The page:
Try ‘diet & acne’ app to make better food choices



New York, April 2 : Confused if eating chocolate can improve or worsen your acne, go for this new iPhone app.

Researchers at Illinois-based Northwestern University have developed an app called ‘diet & acne’ that uses science to help people with acne make better food choices.

The app uses data from a systematic analysis of peer-reviewed research studies to show people if there is or is not scientific evidence linking acne to foods such as chocolate, fat, sugar and whey protein.

“Users may be surprised to learn that there is no conclusive evidence from large randomised controlled trials that have linked chocolate and acne,” said Diana Cohen from Northwestern University’s Feinberg School of Medicine and creator of the app.

Although one small study found that eating 100 percent cocoa could worsen acne symptoms, she noted.

Research displayed in the app shows that dairy (especially skim milk), whey protein, omega-6 fatty acids and foods high in sugar have been associated with the presence of acne.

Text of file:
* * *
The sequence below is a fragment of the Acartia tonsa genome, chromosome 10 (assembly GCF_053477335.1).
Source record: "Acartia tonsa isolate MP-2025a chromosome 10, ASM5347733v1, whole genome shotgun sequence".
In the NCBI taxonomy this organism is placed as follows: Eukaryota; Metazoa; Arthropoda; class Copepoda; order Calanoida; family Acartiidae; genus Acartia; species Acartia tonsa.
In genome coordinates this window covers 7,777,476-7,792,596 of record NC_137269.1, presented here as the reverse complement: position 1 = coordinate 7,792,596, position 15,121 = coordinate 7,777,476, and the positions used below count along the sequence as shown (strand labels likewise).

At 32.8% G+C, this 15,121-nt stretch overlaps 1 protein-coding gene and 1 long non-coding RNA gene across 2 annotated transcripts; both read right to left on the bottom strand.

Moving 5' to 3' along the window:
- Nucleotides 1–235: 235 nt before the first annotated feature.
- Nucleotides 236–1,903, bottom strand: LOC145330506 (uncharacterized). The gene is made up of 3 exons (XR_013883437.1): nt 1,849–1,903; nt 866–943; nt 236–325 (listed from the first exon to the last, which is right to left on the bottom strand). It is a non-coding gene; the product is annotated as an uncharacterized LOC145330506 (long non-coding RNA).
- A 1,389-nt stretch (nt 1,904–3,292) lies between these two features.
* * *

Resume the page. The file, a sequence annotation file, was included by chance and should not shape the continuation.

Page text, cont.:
It also explains that foods rich in antioxidants and fibre have been associated with a decreased presence of acne in some studies.

“People all over the world are turning to mobile apps as a source of information regarding health issues, but most of the apps out there are not evidence-based, and some exist to just sell a product,” Cohen explained.

This app is different because it uses evidence from a systematic review of peer-reviewed literature and puts it at a patient’s fingertips.

“Downloading such an app soon could be part of a doctor’s toolkit of resources for patients,” said Roopal Kundu from Northwestern University.

This app is a tool I can offer patients to help them make better food choices based on scientific research, Kundu added.

The app can be downloaded from the iTunes app store for free.(IANS)




Leave a Reply

Your email address will not be published. Required fields are marked *


This site uses Akismet to reduce spam. Learn how your comment data is processed.